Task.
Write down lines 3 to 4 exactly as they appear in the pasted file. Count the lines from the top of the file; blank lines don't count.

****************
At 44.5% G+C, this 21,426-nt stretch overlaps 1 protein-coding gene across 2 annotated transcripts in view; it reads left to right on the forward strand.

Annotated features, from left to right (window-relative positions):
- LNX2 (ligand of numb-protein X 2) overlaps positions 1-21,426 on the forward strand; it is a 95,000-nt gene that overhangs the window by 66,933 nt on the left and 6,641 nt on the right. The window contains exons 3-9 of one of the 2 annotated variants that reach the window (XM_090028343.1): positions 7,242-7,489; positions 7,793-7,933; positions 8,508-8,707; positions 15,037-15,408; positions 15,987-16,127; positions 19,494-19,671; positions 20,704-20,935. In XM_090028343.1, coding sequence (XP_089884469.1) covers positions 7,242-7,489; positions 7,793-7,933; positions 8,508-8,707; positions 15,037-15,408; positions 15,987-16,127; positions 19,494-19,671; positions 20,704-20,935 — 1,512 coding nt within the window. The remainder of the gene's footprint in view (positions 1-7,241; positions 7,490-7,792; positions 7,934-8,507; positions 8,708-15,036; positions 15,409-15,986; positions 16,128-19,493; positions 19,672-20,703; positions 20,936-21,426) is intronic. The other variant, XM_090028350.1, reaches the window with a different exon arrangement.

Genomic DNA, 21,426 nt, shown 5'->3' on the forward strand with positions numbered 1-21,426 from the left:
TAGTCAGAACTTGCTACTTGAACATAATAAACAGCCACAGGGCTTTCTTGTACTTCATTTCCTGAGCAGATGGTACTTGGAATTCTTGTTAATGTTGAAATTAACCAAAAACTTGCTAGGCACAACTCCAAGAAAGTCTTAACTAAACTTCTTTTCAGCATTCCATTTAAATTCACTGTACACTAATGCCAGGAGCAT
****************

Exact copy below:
- LNX2 (ligand of numb-protein X 2) overlaps positions 1-21,426 on the forward strand; it is a 95,000-nt gene that overhangs the window by 66,933 nt on the left and 6,641 nt on the right. The window contains exons 3-9 of one of the 2 annotated variants that reach the window (XM_090028343.1): positions 7,242-7,489; positions 7,793-7,933; positions 8,508-8,707; positions 15,037-15,408; positions 15,987-16,127; positions 19,494-19,671; positions 20,704-20,935. In XM_090028343.1, coding sequence (XP_089884469.1) covers positions 7,242-7,489; positions 7,793-7,933; positions 8,508-8,707; positions 15,037-15,408; positions 15,987-16,127; positions 19,494-19,671; positions 20,704-20,935 — 1,512 coding nt within the window. The remainder of the gene's footprint in view (positions 1-7,241; positions 7,490-7,792; positions 7,934-8,507; positions 8,708-15,036; positions 15,409-15,986; positions 16,128-19,493; positions 19,672-20,703; positions 20,936-21,426) is intronic. The other variant, XM_090028350.1, reaches the window with a different exon arrangement.

Genomic DNA, 21,426 nt, shown 5'->3' on the forward strand with positions numbered 1-21,426 from the left: